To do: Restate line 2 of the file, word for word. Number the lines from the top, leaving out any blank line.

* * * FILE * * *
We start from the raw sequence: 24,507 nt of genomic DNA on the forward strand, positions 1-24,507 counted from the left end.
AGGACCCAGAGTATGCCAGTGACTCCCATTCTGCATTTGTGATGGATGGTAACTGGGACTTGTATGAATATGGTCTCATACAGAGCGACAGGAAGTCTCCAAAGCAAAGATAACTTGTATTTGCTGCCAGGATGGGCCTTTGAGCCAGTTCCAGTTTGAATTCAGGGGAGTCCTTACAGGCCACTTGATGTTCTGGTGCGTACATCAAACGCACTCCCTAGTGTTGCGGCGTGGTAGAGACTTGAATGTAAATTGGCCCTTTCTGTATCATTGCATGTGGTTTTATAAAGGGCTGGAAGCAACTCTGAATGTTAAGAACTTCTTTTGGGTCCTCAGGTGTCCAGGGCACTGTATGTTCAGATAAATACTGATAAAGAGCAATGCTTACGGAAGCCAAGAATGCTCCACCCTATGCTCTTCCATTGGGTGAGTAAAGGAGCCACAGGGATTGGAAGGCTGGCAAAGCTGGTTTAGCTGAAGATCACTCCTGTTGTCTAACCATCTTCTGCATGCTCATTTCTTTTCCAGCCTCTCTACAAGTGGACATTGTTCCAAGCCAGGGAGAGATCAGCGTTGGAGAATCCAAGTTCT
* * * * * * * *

AGGACCCAGAGTATGCCAGTGACTCCCATTCTGCATTTGTGATGGATGGTAACTGGGACTTGTATGAATATGGTCTCATACAGAGCGACAGGAAGTCTCCAAAGCAAAGATAACTTGTATTTGCTGCCAGGATGGGCCTTTGAGCCAGTTCCAGTTTGAATTCAGGGGAGTCCTTACAGGCCACTTGATGTTCTGGTGCGTACATCAAACGCACTCCCTAGTGTTGCGGCGTGGTAGAGACTTGAATGTAAATTGGCCCTTTCTGTATCATTGCATGTGGTTTTATAAAGGGCTGGAAGCAACTCTGAATGTTAAGAACTTCTTTTGGGTCCTCAGGTGTCCAGGGCACTGTATGTTCAGATAAATACTGATAAAGAGCAATGCTTACGGAAGCCAAGAATGCTCCACCCTATGCTCTTCCATTGGGTGAGTAAAGGAGCCACAGGGATTGGAAGGCTGGCAAAGCTGGTTTAGCTGAAGATCACTCCTGTTGTCTAACCATCTTCTGCATGCTCATTTCTTTTCCAGCCTCTCTACAAGTGGACATTGTTCCAAGCCAGGGAGAGATCAGCGTTGGAGAATCCAAGTTCT